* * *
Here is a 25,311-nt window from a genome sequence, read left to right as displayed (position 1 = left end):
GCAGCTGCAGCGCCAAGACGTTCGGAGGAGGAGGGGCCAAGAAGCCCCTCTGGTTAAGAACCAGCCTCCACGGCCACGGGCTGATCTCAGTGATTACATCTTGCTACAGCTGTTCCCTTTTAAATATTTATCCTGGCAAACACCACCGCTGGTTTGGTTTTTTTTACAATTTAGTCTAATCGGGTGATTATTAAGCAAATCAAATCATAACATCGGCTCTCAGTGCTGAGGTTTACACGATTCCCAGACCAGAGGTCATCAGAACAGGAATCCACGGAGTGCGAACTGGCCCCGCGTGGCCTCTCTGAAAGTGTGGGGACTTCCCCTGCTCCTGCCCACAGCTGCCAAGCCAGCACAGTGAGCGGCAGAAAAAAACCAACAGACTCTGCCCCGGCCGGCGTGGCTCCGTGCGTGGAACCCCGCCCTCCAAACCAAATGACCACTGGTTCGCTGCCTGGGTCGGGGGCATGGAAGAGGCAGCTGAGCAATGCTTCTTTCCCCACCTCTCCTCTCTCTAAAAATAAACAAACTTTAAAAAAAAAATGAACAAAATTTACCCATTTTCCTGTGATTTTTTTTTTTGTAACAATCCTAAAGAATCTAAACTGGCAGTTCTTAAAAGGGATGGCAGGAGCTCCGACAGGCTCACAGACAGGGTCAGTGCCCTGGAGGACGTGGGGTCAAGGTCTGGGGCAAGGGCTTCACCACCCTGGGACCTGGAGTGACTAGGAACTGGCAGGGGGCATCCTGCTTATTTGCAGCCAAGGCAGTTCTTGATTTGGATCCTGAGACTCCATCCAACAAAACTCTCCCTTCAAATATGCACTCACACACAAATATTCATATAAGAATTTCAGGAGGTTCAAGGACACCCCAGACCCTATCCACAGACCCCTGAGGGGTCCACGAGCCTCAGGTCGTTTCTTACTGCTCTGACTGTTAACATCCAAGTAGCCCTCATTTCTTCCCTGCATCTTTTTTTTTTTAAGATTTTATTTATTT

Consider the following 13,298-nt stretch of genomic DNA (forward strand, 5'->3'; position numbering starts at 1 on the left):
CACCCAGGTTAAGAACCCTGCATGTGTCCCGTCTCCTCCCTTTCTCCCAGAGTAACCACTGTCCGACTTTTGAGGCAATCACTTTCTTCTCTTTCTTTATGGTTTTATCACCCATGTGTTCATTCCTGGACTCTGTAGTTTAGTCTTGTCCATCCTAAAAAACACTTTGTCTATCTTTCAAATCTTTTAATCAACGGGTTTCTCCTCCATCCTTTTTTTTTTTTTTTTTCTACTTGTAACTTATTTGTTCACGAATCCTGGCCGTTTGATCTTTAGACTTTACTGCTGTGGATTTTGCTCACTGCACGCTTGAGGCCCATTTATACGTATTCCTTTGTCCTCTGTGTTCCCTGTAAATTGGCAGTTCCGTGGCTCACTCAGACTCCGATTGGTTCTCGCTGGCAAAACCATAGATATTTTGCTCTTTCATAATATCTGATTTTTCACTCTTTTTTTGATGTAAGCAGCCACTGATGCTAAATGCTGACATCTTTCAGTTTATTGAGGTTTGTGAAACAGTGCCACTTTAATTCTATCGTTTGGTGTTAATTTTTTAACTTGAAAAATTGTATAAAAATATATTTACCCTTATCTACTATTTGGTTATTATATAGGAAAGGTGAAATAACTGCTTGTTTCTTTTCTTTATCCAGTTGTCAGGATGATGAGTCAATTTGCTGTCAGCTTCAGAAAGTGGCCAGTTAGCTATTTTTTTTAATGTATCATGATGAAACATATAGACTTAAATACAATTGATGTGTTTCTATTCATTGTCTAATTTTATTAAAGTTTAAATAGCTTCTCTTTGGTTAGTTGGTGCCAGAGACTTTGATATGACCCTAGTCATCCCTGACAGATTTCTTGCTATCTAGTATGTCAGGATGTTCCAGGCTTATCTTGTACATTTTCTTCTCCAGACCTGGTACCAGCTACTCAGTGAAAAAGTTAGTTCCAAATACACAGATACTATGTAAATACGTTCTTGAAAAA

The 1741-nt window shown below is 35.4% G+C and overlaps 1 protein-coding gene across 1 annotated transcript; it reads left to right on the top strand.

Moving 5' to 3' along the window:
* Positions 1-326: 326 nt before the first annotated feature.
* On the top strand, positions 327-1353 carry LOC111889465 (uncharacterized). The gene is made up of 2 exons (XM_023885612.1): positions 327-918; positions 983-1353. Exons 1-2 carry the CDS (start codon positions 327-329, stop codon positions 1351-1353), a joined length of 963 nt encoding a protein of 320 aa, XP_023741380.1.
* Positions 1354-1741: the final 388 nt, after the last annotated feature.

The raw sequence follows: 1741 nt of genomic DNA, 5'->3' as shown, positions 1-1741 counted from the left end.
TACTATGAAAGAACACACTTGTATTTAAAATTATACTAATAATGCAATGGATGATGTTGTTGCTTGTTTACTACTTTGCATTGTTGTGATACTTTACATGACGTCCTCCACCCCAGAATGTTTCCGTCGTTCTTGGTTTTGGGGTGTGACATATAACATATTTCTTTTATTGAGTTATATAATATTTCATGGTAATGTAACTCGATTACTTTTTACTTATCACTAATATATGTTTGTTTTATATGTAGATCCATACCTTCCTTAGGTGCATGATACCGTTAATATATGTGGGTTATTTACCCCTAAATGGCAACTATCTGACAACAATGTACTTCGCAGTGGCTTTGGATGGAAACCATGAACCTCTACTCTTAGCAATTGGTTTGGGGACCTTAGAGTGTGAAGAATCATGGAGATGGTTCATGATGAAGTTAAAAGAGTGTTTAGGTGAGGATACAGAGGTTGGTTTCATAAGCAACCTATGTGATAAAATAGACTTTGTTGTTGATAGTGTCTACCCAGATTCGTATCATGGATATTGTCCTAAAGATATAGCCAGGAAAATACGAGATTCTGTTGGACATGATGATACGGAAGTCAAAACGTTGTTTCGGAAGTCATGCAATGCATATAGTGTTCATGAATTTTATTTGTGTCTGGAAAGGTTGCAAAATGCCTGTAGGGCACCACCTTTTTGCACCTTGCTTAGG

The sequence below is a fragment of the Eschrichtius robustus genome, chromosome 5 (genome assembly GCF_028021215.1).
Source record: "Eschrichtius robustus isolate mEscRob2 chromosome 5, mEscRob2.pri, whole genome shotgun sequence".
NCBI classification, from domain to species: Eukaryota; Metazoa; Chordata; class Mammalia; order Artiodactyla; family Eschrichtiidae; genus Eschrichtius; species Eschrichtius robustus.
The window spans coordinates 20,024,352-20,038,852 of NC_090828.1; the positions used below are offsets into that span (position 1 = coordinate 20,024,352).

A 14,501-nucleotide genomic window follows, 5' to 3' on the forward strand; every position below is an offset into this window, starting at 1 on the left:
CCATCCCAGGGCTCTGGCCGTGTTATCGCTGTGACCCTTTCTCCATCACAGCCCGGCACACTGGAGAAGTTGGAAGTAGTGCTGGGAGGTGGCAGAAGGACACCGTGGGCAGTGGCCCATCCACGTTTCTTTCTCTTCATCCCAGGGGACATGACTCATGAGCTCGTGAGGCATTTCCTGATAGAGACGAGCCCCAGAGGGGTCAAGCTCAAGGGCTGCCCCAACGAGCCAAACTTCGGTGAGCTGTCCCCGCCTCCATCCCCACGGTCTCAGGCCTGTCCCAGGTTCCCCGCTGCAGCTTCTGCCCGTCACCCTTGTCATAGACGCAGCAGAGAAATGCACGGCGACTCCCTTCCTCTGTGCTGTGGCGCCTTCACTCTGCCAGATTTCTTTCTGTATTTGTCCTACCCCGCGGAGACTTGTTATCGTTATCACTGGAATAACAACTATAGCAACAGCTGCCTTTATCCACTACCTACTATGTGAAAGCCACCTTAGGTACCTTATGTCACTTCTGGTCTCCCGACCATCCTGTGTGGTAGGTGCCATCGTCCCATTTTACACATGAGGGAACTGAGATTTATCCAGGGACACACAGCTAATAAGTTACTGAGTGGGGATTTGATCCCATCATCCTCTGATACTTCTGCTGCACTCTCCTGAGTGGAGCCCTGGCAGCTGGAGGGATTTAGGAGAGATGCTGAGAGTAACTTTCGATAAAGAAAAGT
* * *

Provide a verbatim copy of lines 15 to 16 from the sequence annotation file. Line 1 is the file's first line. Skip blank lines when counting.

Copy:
The window spans coordinates 20,024,352-20,038,852 of NC_090828.1; the positions used below are offsets into that span (position 1 = coordinate 20,024,352).

A 14,501-nucleotide genomic window follows, 5' to 3' on the forward strand; every position below is an offset into this window, starting at 1 on the left: